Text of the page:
Posted in Uncategorized on August 5, 2010 by pulmyears

Forgive me Father, it’s been over two weeks since my last blog entry. Maybe it’s because I had been in Italy (Rome and the Amalfi Coast) since July 20th, and maybe that’s why I, a non-Catholic, chose to open a blog in a quasi-confessional tone, having just been to the Vatican (among other places) on my trip. This is not a travel blog, however, so I won’t go into all the details about the carb-rich foods and oh-so-amazing cappuccinos and gelatos which greeted us in the Eternal City and the lopsided resort towns of Positano and Amalfi. One thing I didn’t do at all was play a guitar, something I do every day when I’m home, and as a result I found myself “writing” whole chord progressions in my mind in much the same way that I recently read Burt Bacharach has done it for years. I know this because, besides the food and coffee, I devoured two excellent music biographies – both dealing with fascinating and complex songwriting collaborations – during my fourteen days in the old country.

One of them was Ken Emerson’s fantastic account of the “Brill Building” era of New York pop songwriters, Always Magic In The Air, which chronicles the writing teams of the late ’50s and ’60s in New York, Bacharach and Hal David, Carole King and Gerry Goffin, Barry Mann and Cynthia Weil, Neil Sedaka and Howard Greenfield, Jeff Barry and Ellie Greenwich and the teams who inspired most of them, Doc Pomus and Mort Shuman and Jerry Lieber and Mike Stoller.

But prior to reading this, I took a borrowed copy of Squeeze Song By Song, written by Chris Difford & Glenn Tilbrook themselves (with writer/interviewer Jim Drury), which, true to its title, is a song by song compilation of thoughts, notes, memories and background stories behind the great 80’s (and beyond) songs of the mighty Squeeze, who are touring as we speak. Or as I type anyway. Maybe it was because I knew that I was missing all three of their Bay Area dates, but I was jonesing for some Squeeze knowledge just before we left for Italy and I had been told about this book since it came out in 2004. Thankfully, a friend (Thanks Lara) lent it to me so I could take it on the long plane rides, hotel rooms and beaches. Funnily enough, I hadn’t even planned to be taking two books about songwriting process with me, but that’s what happened and as a result, I feel like I’ve been at a 14 day intensive songwriter retreat, albeit without a guitar. I was so moved by Difford’s tales of personal battles with demons and his subsequent success in getting it down in song lyrics, that I even dashed off a few lyrics myself (on the back pages of one of those New York Times compilations of Will Shortz crossword puzzles).   The story of Squeeze is compelling enough, Difford and Tilbrook are not always “best mates” as one might have assumed, in fact they have very nearly killed each other or written each other off countless times in their 30 plus years together as bandmates and collaborators. Glenn writes the music, you see, and Chris writes the words. Oh there’s a few exceptions but early on they delegated their duties and it worked for them, so they stuck to it. Chris has suffered from depression, alcoholism and cocaine abuse. Glenn likes to drink, but also dallied with snorting heroin for a time. Both men have had failed relationships, and have had periods where they don’t approve of each others’ spouses or girlfriends or of each other. And yet, as the cliche holds truthfully, it was the music that kept them coming back together.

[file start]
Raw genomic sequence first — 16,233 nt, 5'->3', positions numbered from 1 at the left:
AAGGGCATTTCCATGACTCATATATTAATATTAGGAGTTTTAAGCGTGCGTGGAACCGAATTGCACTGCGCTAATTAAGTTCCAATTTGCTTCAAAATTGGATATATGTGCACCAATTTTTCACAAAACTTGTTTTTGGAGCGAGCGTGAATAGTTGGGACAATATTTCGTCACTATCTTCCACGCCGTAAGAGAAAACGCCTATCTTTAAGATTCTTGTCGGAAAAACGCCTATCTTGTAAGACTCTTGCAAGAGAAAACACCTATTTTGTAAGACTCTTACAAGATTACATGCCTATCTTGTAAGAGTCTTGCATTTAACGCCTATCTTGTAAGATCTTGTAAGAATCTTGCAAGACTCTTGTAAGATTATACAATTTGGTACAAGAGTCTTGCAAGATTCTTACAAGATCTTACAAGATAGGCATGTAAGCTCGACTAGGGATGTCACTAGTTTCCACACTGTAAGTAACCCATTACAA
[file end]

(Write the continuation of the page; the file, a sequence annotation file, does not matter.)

Various characters, Jools Holland, Elvis Costello, Aimee Mann and even a cameo by Spinal Tap’s Christopher Guest and Michael McKean are mentioned in the text, but the only voices are those of Difford and Tilbrook with the occasional leading question by Drury. It’s fascinating, sad at times, and ultimately inspiring. I still harbour a not-so-secret desire to be both musically as adroit as Tilbrook and as lyrically brilliant as Difford. A boy can dream.